Colm O'Rourke: 'Rural clubs need fresh vision to tackle falling playing numbers'
How has your club progressed in the last ten years? Can you remember? Has it regressed? Where would you like it to be in another ten years? Most, of course, would answer in terms of championships won, increased membership and improved facilities. Few though have any strategic plan of how they expect to carry out this journey.
The Chinese always said that the longest journey starts with the shortest step and most clubs are now quite capable of planning for these short steps from their own resources. The greatest resource of all is talented people who should be used, maybe a better word is utilised, to the full. Most clubs now have access to planners and engineers and accountants and builders, not to mention the jack of all trades. And there is still a need for someone to mow the grass, collect the money, clean out the dressing rooms and park the cars on the days of big matches.
The big capital investments will need to be made by almost all urban clubs in extra playing fields. A couple of good grass pitches and a full-size artificial pitch would do most clubs, but this costs a lot of money - especially in towns and cities. I don't like artificial pitches for adult football as there are too many injuries but they are invaluable for young players who can go out with dry boots in winter and come back in the same way. It makes football more enjoyable for the stars of the future.
The biggest waste of the great crash of a decade ago is that the land which Nama took over was not given to sporting organisations, despite it being a specific remit of the agency. Instead the best resources of the State were sold to foreign hedge funds. The same happened to vast numbers of apartments.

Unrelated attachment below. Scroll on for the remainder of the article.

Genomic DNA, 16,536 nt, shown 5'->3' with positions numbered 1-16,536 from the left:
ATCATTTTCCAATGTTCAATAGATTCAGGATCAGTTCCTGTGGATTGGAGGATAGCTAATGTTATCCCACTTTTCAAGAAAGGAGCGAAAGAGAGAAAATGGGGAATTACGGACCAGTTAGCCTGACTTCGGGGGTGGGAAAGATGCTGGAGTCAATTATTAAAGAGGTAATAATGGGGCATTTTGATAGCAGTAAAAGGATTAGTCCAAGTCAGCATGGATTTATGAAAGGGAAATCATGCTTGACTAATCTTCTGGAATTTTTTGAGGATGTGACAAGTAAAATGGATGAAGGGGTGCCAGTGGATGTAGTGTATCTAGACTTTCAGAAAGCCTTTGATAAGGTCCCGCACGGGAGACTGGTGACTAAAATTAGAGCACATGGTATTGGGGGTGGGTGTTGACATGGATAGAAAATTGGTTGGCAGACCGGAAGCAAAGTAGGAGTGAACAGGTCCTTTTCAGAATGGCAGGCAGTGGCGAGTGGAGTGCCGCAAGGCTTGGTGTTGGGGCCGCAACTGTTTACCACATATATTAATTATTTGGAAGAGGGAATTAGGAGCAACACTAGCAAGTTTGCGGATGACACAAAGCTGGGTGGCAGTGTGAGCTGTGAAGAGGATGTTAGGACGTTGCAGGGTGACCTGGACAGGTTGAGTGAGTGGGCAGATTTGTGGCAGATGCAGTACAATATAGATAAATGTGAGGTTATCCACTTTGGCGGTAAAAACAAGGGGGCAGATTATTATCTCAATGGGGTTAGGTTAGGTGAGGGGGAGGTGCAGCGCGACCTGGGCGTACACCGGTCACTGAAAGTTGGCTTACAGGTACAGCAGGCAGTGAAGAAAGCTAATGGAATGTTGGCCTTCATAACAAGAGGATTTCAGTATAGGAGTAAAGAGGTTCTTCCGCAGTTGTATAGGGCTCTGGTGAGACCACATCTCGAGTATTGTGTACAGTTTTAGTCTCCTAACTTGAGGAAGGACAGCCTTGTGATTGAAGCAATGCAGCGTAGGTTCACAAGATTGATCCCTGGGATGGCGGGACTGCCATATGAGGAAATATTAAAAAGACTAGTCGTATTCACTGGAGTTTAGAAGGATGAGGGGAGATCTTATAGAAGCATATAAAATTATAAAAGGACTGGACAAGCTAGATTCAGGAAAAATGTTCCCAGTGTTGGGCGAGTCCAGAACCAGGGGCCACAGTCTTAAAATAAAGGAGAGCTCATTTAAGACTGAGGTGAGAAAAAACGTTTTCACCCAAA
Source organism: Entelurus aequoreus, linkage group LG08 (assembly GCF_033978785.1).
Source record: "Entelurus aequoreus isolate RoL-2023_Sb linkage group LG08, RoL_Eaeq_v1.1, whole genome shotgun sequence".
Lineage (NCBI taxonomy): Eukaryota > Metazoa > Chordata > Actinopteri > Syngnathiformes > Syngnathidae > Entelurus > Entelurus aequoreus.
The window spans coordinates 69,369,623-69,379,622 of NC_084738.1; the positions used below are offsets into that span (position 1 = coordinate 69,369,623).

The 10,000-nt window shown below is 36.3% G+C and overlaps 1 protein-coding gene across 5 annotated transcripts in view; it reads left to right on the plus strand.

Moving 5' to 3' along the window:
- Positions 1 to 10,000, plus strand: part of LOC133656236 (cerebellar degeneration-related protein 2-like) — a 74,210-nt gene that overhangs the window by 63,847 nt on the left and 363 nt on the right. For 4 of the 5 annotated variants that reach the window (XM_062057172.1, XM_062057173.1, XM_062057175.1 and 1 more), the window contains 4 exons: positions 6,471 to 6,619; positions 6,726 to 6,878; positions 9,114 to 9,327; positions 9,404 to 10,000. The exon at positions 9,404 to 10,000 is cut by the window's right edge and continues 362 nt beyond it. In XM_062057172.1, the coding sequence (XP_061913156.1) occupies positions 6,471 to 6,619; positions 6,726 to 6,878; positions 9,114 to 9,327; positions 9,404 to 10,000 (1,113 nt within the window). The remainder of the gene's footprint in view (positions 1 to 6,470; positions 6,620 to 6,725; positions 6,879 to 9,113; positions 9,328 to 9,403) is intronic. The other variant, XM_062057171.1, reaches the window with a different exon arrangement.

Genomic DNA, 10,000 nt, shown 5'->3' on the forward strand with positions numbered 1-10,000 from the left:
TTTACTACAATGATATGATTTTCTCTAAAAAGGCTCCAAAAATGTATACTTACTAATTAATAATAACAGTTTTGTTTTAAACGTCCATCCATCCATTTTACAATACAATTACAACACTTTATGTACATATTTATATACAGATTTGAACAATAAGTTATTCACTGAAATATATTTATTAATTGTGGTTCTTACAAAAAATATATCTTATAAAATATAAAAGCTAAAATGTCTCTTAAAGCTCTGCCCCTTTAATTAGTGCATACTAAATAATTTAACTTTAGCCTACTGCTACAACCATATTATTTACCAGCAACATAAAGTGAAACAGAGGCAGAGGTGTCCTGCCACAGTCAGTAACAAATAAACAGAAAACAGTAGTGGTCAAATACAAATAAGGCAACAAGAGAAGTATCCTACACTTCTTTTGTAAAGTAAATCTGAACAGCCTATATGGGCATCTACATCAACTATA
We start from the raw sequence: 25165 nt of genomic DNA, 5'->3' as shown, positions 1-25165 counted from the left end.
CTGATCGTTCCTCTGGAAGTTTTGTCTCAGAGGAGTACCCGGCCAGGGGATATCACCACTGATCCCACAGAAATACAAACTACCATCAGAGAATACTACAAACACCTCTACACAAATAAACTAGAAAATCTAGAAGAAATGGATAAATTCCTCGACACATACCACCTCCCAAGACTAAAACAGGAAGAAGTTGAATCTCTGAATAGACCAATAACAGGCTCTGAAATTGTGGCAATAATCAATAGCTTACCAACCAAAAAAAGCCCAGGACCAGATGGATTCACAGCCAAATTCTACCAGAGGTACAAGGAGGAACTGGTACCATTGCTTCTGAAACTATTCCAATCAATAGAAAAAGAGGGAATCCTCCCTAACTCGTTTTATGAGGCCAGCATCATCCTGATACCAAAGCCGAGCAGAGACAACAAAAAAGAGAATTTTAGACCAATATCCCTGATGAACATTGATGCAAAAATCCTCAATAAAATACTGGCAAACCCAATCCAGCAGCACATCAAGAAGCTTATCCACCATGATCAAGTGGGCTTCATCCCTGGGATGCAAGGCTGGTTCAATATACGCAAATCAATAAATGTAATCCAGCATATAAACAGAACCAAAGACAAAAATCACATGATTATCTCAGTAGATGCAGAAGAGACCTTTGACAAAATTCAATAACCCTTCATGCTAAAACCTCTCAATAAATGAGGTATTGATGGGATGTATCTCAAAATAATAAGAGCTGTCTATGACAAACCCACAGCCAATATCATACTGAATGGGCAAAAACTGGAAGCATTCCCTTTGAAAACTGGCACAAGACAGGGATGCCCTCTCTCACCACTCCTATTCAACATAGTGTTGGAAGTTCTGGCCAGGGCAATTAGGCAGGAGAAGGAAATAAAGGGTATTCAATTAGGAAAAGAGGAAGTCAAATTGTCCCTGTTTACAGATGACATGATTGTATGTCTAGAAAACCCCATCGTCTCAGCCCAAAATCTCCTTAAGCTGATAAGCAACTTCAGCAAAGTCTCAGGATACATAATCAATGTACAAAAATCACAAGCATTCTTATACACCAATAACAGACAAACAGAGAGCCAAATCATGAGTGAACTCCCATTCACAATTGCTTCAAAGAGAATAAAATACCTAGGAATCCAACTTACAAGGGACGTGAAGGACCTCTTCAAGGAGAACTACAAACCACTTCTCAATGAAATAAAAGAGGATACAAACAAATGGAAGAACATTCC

It makes me want to vomit when Nama try to take credit for providing the State with a profit on their investments. Anyone with the most basic cop would have to make money from selling on the best of assets after buying them for the price they wanted. No credit is due for that, yet while sporting clubs held the State together in very difficult times, they got nothing in return.
In the 1930s the land commission played a leading role in providing good land for GAA pitches. In many cases it gave a huge boost to the GAA in rural areas. Nama had the opportunity to do the same for the GAA in urban centres yet lacked the foresight to do any social good. And the politicians let them get away with it.
If all the apartments in Dublin had been sold off cheaply to young people, would we not be better off? If the land could have been sold cheaply to GAA clubs, would the return to the social fabric of the country not have been greater?
The Nama officials got bigger egos from doing business in London or New York. The only one who could not apply to go the party was Paddy. You reap what you sow from people who boast of the bottom line while doing no good.